Amazingly the startup animations played back without any stutter or audio drop outs.

I'm at a loss as to explain what caused the initial problem.

Thanks again to everyone that took the time to offer your thoughts.
Very interesting problem you had, I wonder if just zeroing out the drive would have solved the problem.
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Old 12-09-2013, 04:19 AM   #13
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Quote:
Originally Posted by gwilliams99 View Post
It apparently takes just short of forever to zero a large drive.
I wanted to zero it so there would be no left over Tivo data on it when I ran the full test and re-installed it in the Tivo.
There's another reason to run the Write with Zeroes test. If you perform just the "Full" test, that one does only full-surface Reads. I.e., it's "Non-destructive". You could still have a problem it wouldn't catch.

Ask me how I know.
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Old 12-09-2013, 04:29 AM   #14
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Quote:
Originally Posted by gwilliams99 View Post
...
5- run the WD Quick Drive test- It passed- It took over 5 hrs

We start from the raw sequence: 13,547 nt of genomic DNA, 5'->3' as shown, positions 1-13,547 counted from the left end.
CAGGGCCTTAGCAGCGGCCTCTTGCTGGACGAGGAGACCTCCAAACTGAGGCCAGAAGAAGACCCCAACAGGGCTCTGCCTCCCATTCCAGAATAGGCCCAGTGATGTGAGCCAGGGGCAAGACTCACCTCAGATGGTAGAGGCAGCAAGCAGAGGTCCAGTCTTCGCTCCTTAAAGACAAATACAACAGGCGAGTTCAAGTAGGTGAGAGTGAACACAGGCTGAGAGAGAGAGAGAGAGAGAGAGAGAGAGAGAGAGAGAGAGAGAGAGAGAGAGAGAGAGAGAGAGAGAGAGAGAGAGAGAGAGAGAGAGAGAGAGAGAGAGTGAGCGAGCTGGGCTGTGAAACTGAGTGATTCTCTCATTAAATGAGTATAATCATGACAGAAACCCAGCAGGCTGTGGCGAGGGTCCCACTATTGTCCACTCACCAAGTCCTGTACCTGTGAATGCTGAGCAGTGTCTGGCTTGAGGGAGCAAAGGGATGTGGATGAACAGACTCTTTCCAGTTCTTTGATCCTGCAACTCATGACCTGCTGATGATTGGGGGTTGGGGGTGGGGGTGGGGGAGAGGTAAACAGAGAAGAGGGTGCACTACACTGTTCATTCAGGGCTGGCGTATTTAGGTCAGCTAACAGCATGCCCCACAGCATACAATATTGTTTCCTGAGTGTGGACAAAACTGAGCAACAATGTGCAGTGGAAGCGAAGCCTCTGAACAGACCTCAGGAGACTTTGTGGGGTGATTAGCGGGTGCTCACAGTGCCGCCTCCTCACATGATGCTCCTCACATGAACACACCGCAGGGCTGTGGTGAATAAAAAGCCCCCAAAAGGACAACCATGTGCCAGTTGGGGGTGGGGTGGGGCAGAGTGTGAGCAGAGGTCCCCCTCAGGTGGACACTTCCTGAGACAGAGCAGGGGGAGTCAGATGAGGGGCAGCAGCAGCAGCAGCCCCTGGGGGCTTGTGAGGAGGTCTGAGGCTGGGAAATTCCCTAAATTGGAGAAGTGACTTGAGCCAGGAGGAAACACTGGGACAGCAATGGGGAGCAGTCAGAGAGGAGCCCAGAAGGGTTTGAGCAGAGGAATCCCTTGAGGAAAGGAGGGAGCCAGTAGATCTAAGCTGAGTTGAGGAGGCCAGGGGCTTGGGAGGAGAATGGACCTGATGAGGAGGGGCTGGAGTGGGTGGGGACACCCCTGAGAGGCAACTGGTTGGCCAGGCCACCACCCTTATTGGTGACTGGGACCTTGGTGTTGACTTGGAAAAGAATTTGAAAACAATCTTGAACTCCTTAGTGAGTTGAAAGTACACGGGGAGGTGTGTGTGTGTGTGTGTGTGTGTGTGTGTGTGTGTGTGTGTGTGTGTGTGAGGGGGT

6- zero the entire drive with the WD tool
7- run the WD extended full test- It passed- It took over 5 hrs
Step 5 sounds... implausible. The Quick Test should take only a few minutes, since it only tests the interface, does a burst of random Seeks, then a Jump/Skip Read test that samples a small %age of blocks over the entire surface area quickly.

Besides, taking as long as an Extended Full Test simply makes no sense. The only way I can conceive that happening would be if it was in a constant fail/retry loop, and recovered each block after numerous attempts, but before a timeout failure was triggered.

Are you sure the above is correct?

[Glad it's working for you now though.]
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Old 12-09-2013, 09:01 AM   #15
nooneuknow
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Quote:
Originally Posted by VideoGrabber View Post
Step 5 sounds... implausible. The Quick Test should take only a few minutes, since it only tests the interface, does a burst of random Seeks, then a Jump/Skip Read test that samples a small %age of blocks over the entire surface area quickly.

Besides, taking as long as an Extended Full Test simply makes no sense. The only way I can conceive that happening would be if it was in a constant fail/retry loop, and recovered each block after numerous attempts, but before a timeout failure was triggered.